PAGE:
Infrastructure

House Democrats' $760 Billion Infrastructure Proposal Has Lots of Funding Proposals, Few Proposed Funding Sources

The "Moving Forward Framework" includes some sensible reforms alongside expensive, dubious policy proposals.

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Happy infrastructure week!

Today, House Democrats released a new $760 billion infrastructure proposal that is heavy on funding ideas, but light on funding sources.

The "Moving Forward Framework" would funnel billions of dollars to traditional priorities like highways, airports, and transit, while also promising new spending for highspeed rail, highspeed internet, and clean energy projects.

"Our country has changed dramatically since the 1950s, yet people and goods are now literally stuck trying to move on transportation networks first developed nearly 70 years ago," said Rep. Peter DeFazio (D–Ore.), who chairs the House Transportation and Infrastructure Committee, in a press release. "It's past time for transformational investments to make our infrastructure smarter, safer, and resilient to climate change."

Co-authors of the proposal include Rep. Frank Pallone (D–N.J.) who chairs the House Energy and Commerce Committee, and House Ways and Means Committee Chairman Rep. Richard Neal (D–Mass.).

On balance, the proposal is not as bad as some free marketers might have feared, says Baruch Feigenbaum, a transportation policy analyst for the Reason Foundation, which publishes Reason.

It's certainly cheaper than the $2 trillion infrastructure proposal President Donald Trump, House Speaker Nancy Pelosi (D–Calif.) and Senate Minority Leader Chuck Schumer (D–N.Y.) were discussing last summer.

Feigenbaum praised the proposal's embrace of a "fix-it-first" approach to highways, which would prioritize maintenance spending on the nation's roads, bridges, and tunnels over new construction, and its promise to streamline the application process for some federal grant programs. The proposal's call for a pilot program to test out a per-mile user fee, which could one day replace the increasingly antiquated gas tax, is also promising, he says.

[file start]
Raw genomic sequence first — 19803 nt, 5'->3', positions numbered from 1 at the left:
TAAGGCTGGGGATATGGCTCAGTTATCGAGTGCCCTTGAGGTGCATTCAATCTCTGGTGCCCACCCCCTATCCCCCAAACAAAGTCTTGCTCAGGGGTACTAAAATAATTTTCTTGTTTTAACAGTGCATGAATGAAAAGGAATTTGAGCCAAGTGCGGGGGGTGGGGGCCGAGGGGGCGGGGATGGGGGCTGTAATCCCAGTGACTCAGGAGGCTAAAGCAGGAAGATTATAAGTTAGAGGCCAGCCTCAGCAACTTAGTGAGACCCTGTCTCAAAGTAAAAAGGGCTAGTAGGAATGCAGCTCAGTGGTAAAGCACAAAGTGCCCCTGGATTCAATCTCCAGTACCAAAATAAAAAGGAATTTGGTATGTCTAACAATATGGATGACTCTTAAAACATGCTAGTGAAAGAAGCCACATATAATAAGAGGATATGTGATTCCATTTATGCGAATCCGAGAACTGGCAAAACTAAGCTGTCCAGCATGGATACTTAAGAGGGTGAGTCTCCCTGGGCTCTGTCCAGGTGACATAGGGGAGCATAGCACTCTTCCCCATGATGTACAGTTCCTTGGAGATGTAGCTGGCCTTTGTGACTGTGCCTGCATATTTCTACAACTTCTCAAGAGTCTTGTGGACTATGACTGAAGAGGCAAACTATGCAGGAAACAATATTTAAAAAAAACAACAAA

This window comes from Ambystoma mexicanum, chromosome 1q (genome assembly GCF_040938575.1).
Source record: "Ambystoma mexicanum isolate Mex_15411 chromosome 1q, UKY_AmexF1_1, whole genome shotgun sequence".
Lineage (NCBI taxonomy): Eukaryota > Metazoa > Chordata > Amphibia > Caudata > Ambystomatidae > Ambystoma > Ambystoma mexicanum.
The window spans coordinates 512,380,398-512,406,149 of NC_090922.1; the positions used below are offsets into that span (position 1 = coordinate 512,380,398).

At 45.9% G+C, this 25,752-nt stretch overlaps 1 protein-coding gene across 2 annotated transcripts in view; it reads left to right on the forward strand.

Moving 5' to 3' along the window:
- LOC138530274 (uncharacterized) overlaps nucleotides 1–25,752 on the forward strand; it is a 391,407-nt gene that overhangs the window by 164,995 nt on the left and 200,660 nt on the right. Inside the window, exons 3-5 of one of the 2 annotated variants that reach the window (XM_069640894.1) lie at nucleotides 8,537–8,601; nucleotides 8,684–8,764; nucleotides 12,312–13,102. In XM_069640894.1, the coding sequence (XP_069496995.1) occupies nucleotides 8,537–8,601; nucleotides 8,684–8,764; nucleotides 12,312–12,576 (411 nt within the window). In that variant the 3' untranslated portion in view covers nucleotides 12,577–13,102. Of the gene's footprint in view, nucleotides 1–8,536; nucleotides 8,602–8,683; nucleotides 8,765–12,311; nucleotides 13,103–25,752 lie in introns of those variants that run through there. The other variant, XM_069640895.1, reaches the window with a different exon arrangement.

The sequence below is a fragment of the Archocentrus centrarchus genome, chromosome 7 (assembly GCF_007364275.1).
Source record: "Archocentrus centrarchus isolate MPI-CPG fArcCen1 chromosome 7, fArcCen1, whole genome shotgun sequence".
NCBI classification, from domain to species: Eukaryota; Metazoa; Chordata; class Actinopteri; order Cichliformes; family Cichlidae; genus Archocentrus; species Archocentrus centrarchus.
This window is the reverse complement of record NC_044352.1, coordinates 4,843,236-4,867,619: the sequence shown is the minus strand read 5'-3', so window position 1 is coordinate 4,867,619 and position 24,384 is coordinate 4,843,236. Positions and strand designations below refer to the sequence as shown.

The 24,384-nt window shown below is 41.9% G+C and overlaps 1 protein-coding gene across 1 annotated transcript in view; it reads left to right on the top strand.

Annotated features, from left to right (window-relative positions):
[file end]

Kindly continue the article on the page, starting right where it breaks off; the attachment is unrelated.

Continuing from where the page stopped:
The positive policy proposals were undercut by the absence of funding details. "There are some good ideas, but without funding, it's not going anywhere. It's probably more of a political document than a real transportation document," Feigenbaum says.

The Democrats' Moving Forward Framework calls for spending $434 billion on highways and public transportation over the next five years. Congressional authorization for the current road and transit programs expires at the end of 2020. The plan released today suggests that some means of paying for infrastructure repairs and expansions could be curtailed. It calls for "tighter standards around tolling and congestion pricing."

Wider use of traditional tolls and congestion pricing (whereby motorists are charged an additional fee as a means of moderating traffic congestion) would be one way of getting the users of road infrastructure to pay for it directly. By placing additional federal limits on tolls and congestion fees, the federal government would be even more dependent on traditional tax revenue.

In addition to the highway and transit portions, the House Democrats' proposal calls for $55 billion in order to expand passenger rail service. That includes worrisome language about building "higher-speed passenger rail corridors" and continuing to subsidize Amtrak's money-losing long-distance routes.

Airports would get another $30 billion in funding under today's proposal, which also calls for raising the cap on Passenger Facility Charges (PFC) and indexing them to inflation. (PFCs are an airport-imposed fee on passengers that funds the construction of airport terminals.)

Current federal law caps PFCs at $4.50 per passenger for each flight they take. An unusual duo of Rep. Thomas Massie (R–Ky.) and Rep. Earl Blumenauer (D–Ore.) introduced stand-alone legislation that would lift the federal cap on PFCs in July 2019.

Massie told Reason at the time that lifting the federal cap on PFCs would allow airports to fund more gates and terminal space "without raising taxes and not having the federal government make local decisions." That the idea was included in the Moving Forward Framework suggests its bipartisan appeal is growing.

There are also more partisan line-items in House Democrats' infrastructure proposal, including a lot of things that really stretch the definition of infrastructure.

Some $80 billion of the proposal would be devoted to expanding the country's high-speed broadband network. On top of that, Democrats are calling for spending nearly $60 billion on "clean water and clean energy" priorities, including more subsidies to electric cars and renewable energy technologies.

Feigenbaum says a lot of these policy proposals are intended for constituents who will be heading to the polls in November, saying it is "more of an election year political document than an actual policy proposal."

It's also something of a missed opportunity to identify priorities for a federal transportation policy that's been listless and unfocused since the completion of the interstate system in the 1990s. "This document doesn't really have a focus," Feigenbaum says. "It just gives money to everybody."

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